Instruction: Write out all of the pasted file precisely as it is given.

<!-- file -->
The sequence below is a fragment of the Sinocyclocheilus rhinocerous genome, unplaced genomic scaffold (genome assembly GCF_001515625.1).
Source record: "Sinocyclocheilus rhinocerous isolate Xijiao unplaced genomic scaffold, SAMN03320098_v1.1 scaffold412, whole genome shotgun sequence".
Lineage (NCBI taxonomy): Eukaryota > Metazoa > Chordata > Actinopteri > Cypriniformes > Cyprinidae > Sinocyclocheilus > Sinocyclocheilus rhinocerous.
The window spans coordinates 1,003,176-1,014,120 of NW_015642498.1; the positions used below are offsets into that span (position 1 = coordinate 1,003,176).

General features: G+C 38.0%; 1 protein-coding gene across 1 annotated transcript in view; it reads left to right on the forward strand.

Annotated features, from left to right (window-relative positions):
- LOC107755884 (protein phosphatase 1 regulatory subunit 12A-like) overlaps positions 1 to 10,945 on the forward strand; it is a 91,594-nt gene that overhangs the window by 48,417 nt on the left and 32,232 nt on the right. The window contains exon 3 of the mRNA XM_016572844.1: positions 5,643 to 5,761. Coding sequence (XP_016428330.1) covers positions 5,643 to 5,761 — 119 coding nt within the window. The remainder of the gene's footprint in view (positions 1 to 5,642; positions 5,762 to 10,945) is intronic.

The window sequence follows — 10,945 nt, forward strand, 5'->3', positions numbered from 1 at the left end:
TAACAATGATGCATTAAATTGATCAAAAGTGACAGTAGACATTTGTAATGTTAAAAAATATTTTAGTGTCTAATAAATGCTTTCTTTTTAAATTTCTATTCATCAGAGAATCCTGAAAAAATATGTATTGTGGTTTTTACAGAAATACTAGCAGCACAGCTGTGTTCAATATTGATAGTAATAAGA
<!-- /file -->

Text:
The sequence below is a fragment of the Sinocyclocheilus rhinocerous genome, unplaced genomic scaffold (genome assembly GCF_001515625.1).
Source record: "Sinocyclocheilus rhinocerous isolate Xijiao unplaced genomic scaffold, SAMN03320098_v1.1 scaffold412, whole genome shotgun sequence".
Lineage (NCBI taxonomy): Eukaryota > Metazoa > Chordata > Actinopteri > Cypriniformes > Cyprinidae > Sinocyclocheilus > Sinocyclocheilus rhinocerous.
The window spans coordinates 1,003,176-1,014,120 of NW_015642498.1; the positions used below are offsets into that span (position 1 = coordinate 1,003,176).

General features: G+C 38.0%; 1 protein-coding gene across 1 annotated transcript in view; it reads left to right on the forward strand.

Annotated features, from left to right (window-relative positions):
- LOC107755884 (protein phosphatase 1 regulatory subunit 12A-like) overlaps positions 1 to 10,945 on the forward strand; it is a 91,594-nt gene that overhangs the window by 48,417 nt on the left and 32,232 nt on the right. The window contains exon 3 of the mRNA XM_016572844.1: positions 5,643 to 5,761. Coding sequence (XP_016428330.1) covers positions 5,643 to 5,761 — 119 coding nt within the window. The remainder of the gene's footprint in view (positions 1 to 5,642; positions 5,762 to 10,945) is intronic.

The window sequence follows — 10,945 nt, forward strand, 5'->3', positions numbered from 1 at the left end:
TAACAATGATGCATTAAATTGATCAAAAGTGACAGTAGACATTTGTAATGTTAAAAAATATTTTAGTGTCTAATAAATGCTTTCTTTTTAAATTTCTATTCATCAGAGAATCCTGAAAAAATATGTATTGTGGTTTTTACAGAAATACTAGCAGCACAGCTGTGTTCAATATTGATAGTAATAAGA